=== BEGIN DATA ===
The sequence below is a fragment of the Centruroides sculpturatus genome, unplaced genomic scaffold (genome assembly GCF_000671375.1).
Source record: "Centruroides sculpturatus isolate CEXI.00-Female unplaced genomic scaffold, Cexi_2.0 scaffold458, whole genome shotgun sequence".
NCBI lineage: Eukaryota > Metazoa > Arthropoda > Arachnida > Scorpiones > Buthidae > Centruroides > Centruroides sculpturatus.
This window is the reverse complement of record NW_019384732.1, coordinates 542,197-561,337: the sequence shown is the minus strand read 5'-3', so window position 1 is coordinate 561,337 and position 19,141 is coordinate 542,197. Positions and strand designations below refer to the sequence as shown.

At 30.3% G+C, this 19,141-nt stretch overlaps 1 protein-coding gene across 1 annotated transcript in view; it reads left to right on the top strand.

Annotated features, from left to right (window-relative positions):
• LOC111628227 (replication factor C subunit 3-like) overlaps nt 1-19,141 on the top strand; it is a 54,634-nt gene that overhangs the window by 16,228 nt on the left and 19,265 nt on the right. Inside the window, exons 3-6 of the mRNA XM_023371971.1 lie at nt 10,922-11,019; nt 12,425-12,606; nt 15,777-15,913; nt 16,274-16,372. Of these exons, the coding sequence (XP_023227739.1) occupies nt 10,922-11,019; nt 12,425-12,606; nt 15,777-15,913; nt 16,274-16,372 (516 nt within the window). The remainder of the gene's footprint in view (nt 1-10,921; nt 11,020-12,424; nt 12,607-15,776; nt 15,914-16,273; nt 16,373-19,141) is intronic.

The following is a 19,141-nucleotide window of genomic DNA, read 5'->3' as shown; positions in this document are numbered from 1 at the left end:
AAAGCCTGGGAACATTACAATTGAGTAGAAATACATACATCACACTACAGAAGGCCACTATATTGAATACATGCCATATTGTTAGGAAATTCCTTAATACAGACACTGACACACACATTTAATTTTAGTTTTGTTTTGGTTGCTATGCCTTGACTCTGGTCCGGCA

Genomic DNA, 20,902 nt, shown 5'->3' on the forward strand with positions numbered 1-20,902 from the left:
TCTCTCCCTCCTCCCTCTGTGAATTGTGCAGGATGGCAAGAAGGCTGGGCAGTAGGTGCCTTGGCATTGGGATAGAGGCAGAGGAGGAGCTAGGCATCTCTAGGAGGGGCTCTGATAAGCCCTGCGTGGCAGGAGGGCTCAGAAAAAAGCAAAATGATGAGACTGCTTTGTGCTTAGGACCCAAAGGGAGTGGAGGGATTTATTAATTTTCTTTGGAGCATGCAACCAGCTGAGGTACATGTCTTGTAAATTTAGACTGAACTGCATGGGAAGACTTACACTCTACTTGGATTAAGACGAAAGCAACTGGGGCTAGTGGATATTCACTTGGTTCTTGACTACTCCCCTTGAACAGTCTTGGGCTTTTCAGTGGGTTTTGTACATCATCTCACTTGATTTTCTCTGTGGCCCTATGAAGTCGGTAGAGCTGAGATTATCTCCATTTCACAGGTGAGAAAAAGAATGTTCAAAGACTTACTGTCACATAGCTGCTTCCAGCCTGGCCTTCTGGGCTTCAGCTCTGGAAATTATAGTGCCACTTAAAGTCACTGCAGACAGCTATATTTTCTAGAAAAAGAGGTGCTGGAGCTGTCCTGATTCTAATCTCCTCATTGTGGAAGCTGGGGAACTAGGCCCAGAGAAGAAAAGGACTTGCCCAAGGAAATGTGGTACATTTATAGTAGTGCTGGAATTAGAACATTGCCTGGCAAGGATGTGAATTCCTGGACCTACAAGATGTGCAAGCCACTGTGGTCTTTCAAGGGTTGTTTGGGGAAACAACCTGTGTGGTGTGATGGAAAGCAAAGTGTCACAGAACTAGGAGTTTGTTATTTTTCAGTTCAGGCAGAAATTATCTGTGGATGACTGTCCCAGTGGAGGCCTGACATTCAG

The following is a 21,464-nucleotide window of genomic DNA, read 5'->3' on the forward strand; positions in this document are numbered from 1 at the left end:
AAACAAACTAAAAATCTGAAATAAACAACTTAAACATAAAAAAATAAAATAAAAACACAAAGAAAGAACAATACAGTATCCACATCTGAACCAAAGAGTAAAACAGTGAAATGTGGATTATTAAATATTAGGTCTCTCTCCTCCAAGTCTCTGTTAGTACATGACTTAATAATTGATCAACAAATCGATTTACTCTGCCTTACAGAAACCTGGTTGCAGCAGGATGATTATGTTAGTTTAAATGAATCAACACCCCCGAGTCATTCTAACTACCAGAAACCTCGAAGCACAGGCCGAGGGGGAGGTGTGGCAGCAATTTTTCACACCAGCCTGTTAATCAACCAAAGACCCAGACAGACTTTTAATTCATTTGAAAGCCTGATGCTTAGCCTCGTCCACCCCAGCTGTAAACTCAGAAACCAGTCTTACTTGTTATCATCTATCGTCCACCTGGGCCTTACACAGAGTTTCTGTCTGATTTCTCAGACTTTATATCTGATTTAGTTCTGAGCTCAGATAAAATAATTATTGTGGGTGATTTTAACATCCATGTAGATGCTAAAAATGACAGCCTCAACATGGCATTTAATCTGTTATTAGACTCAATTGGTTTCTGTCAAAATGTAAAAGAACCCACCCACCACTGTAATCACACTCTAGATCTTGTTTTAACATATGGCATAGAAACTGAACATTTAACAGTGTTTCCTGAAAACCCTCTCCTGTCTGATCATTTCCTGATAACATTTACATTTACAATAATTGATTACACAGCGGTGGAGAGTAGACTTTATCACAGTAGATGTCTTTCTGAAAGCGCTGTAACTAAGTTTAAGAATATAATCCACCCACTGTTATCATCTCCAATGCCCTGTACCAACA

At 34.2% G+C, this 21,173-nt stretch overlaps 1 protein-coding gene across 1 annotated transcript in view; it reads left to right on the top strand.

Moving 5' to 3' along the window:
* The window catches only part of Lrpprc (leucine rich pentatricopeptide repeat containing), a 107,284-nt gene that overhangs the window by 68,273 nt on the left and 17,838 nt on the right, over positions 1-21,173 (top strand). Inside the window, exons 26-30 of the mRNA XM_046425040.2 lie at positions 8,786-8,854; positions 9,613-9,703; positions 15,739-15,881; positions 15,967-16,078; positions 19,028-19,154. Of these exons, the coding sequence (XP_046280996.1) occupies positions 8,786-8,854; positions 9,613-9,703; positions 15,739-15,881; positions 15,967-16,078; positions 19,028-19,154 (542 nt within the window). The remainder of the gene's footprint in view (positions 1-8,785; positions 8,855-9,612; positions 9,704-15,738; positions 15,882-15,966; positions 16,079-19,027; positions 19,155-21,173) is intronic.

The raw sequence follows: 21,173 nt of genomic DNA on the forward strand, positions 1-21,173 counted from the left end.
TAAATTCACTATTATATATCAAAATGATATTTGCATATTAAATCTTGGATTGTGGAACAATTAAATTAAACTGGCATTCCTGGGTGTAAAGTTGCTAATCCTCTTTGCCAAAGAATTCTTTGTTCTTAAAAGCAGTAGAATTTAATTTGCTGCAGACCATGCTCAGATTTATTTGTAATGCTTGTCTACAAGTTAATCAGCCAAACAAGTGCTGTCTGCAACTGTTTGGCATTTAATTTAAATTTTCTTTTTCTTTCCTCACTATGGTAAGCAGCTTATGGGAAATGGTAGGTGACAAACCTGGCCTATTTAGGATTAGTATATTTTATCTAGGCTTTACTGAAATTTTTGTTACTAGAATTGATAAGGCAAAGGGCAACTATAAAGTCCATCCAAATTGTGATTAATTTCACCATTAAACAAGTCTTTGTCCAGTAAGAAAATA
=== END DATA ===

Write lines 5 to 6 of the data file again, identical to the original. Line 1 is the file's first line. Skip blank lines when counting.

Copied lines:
At 30.3% G+C, this 19,141-nt stretch overlaps 1 protein-coding gene across 1 annotated transcript in view; it reads left to right on the top strand.

Annotated features, from left to right (window-relative positions):